by Matthew Beaumont
Still from 1395 Days without Red, a film by Šejla Kamerić. From a project by Šejla Kamerić & Anri Sala in collaboration with Ari Benjamin Meyers
21 October 2011
‘The streets were deserted, as usually happens in the gaps of history, in the terrains vagues of time.’ This ominous sentence is taken from Nabokov’s novel Bend Sinister (1947), in which the exiled author looked back with a sense of calmly uncomprehending horror at the Europe from which he had recently fled to the US, and in particular its besieged, dispeopled cities, among them Berlin and Paris. The book’s title refers to a heraldic device, a bar drawn from the left side, but Nabokov used it to suggest, as he put it, ‘an outline broken by refraction, a distortion in the mirror of being, a wrong turn taken by life, a sinistral and sinister world.’ It is this kind of distorted, broken world that 1395 Days without Red evokes with quietly disturbing beauty.
Sejla Kameric’s and Anris Sala’s films, carefully mirroring and refracting one another, both track an ordinary woman’s journey by foot through the city. This is a city that at the same time is and isn’t under siege. We observe no identifiable acts of violence. The streets are not shaken by bombs or strafed by bullets. But they are nonetheless emptied of all traffic, and so seem eerily deserted – like one of Giorgio de Chirico’s mysterious, melancholic cityscapes from a century ago, in which the cruelties of history, never directly portrayed, fall as oppressive shadows across monumental squares from which the bustling public life of the city has ebbed. In 1395 Days without Red, the almost agoraphobic sense of emptiness persists even though numerous pedestrians can be seen walking through the city.
For these people are living ordinary lives in the face of some nameless, faceless threat. At each intersection of the city’s roads, in the sudden openings where buildings no longer offer a limited protection, people queue, looking at once listless and steelily determined. Then, abruptly, they rush across the empty space of the junction, sprinting or shambling according to their physical capacities, in an attempt to elude the enigmatic danger secreted in the city’s architecture, its geography.
These films are disaster films, then, and as such are distantly related to countless Hollywood movies that derive a more or less perverse pleasure from portraying alien life-forms destroying a metropolitan city. But the sense of horror evoked in 1395 Days without Red is a horror vacui, a fear of the emptied, asocial city (it is thus part of a tradition that runs back at least as far as Mary Shelley’s The Last Man (1826), in which the eponymous character must finally come to terms with the fact that Rome itself, the centre of civilisation, is nothing but an empty museum of the past, a mausoleum). The crossings, tramlines and silent squares of Sarajevo literalise the gaps of history identified by Nabokov. In negotiating them – it is an irony that Nabokov would have recognised – the citizens of Sarajevo look as if they are playing a peculiarly grim children’s game, grandmother’s footsteps perhaps.
Each time the films’ main character, played by Maribel Verdú, sets off from some pavement at a run, her movements slightly hampered by her shoulder bag, we feel an irrepressible sense of panic. We never fully convince ourselves that she is going to make it to safety before being fatally interrupted by the snap of a sniper’s rifle. The films therefore evoke an unseen image – in which she collapses in the middle of an empty stretch of road, awkwardly flopping in her black clothes – almost as vividly as they trace her successful flight to the next block of houses or shops. The result of this is that we frequently find ourselves breathless. The films have a carefully calibrated physiological rhythm that mimes the desperate but triumphant movements of its protagonist as she makes her passage through the city.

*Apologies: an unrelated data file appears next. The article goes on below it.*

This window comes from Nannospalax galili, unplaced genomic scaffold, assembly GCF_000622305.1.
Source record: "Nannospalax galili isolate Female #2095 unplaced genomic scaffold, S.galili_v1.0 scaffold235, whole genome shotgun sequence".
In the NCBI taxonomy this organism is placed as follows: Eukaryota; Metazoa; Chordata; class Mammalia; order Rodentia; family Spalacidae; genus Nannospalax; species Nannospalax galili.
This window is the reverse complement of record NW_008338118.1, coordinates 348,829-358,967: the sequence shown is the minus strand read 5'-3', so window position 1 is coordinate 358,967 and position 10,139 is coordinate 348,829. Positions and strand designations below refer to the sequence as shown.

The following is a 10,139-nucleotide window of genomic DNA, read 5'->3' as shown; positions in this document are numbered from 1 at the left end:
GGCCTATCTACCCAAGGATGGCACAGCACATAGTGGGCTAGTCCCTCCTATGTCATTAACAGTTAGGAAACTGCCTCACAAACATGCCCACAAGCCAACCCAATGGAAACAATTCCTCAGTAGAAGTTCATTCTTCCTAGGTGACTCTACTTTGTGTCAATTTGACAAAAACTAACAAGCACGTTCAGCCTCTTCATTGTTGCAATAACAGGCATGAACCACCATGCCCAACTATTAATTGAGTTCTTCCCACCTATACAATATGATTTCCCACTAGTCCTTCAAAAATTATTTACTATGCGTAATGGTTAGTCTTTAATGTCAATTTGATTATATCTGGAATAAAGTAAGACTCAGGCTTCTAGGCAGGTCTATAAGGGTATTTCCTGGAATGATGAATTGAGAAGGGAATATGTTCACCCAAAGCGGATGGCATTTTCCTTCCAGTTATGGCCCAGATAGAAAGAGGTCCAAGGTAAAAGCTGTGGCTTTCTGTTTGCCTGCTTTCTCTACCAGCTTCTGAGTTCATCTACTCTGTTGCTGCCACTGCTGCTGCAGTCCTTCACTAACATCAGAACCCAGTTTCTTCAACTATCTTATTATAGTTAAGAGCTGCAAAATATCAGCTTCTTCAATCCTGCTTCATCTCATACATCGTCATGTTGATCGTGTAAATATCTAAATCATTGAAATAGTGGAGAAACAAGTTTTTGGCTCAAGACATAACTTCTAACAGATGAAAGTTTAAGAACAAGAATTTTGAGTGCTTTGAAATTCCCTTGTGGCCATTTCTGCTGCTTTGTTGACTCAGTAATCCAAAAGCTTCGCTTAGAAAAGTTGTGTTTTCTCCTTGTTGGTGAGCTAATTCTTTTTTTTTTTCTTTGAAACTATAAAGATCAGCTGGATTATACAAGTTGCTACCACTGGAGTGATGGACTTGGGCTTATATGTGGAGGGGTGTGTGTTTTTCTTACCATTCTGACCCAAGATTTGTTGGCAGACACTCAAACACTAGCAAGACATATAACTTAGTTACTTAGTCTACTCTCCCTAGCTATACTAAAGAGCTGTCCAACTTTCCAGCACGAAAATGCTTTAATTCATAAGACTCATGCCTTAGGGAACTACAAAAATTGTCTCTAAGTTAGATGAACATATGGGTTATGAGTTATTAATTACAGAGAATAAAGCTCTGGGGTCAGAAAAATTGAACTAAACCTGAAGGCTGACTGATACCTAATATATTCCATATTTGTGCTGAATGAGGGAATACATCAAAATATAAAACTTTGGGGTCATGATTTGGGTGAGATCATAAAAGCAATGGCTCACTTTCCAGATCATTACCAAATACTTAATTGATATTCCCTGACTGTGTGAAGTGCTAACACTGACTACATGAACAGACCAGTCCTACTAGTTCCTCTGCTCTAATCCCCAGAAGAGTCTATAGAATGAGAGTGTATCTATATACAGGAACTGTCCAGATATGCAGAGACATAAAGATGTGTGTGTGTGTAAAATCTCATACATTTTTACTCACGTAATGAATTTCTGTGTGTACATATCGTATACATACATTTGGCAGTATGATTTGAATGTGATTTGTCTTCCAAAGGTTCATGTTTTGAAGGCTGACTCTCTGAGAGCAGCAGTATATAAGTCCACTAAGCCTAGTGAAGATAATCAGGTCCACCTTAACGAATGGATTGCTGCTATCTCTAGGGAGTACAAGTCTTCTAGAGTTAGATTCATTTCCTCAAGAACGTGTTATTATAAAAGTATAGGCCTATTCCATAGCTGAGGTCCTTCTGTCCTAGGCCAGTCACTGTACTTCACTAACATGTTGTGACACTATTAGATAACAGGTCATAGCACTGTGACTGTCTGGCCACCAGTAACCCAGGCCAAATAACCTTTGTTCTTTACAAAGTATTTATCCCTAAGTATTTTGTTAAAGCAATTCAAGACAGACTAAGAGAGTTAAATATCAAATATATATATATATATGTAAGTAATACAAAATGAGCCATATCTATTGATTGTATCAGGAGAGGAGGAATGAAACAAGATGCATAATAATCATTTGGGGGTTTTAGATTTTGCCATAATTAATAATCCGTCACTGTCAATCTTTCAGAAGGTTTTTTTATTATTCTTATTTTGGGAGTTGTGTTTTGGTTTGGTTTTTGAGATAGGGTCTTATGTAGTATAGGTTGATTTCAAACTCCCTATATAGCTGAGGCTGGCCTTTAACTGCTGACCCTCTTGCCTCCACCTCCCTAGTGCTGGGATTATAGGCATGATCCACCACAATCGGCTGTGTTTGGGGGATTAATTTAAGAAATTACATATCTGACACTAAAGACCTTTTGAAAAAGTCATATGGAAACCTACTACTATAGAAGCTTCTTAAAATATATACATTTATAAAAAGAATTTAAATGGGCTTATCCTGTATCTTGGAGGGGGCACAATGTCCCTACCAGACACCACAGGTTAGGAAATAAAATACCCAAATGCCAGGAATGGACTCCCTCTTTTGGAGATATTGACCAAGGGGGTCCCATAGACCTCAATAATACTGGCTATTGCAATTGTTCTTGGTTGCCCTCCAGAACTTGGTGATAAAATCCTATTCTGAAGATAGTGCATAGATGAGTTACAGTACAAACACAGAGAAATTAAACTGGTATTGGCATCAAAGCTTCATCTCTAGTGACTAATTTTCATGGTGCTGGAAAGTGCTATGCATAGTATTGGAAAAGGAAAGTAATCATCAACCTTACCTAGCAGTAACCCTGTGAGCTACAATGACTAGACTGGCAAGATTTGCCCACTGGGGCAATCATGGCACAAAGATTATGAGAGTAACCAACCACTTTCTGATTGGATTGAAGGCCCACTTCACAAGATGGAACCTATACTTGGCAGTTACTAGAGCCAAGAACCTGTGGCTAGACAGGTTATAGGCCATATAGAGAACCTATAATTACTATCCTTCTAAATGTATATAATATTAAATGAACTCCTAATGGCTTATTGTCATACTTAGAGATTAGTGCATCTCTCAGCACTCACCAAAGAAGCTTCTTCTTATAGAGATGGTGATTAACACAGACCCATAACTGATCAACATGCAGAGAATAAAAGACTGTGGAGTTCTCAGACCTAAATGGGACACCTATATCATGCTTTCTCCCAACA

The shots that track Verdú are intercut with scenes of the Sarajevo Symphony Orchestra rehearsing Tchaikovsky’s Sixth; populous interior scenes that foster a sense of tentative harmony, in contrast to the fractured silence of the streets and their scattered, uncommunicative pedestrians. Kameric’s and Sala’s films are therefore ‘city symphonies’, in some quite literal sense, and as such are heavily indebted to a cinematic tradition derived from Walter Ruttmann, Dziga Vertov, and others. They provide an arresting variation on this tradition, though, since in 1395 Days without Red, as if in a calculated joke, the city and the symphony, Tchaikovsky’s symphony, are gently disjoined from one another.
But if this deliberate disjunction also implies what Nabokov called ‘an outline broken by refraction’, some internal division of being, then these films nonetheless affirm the hope that this outline might be mended, in part perhaps by the collective effort of art itself. Their deepest conviction, it seems, is that the gaps of history, these terrains vagues of time, can ultimately be overcome – just as the deserted street crossings of Sarajevo are successfully traversed by the city’s stubborn, quietly terrified inhabitants, who in a double sense exhibit a heroism that is defiantly pedestrian.
Matthew Beaumont is a writer, editor and a senior lecturer at UCL. He recently co-edited Restless Cities, a collection of essays that define new ways of reading the metropolis.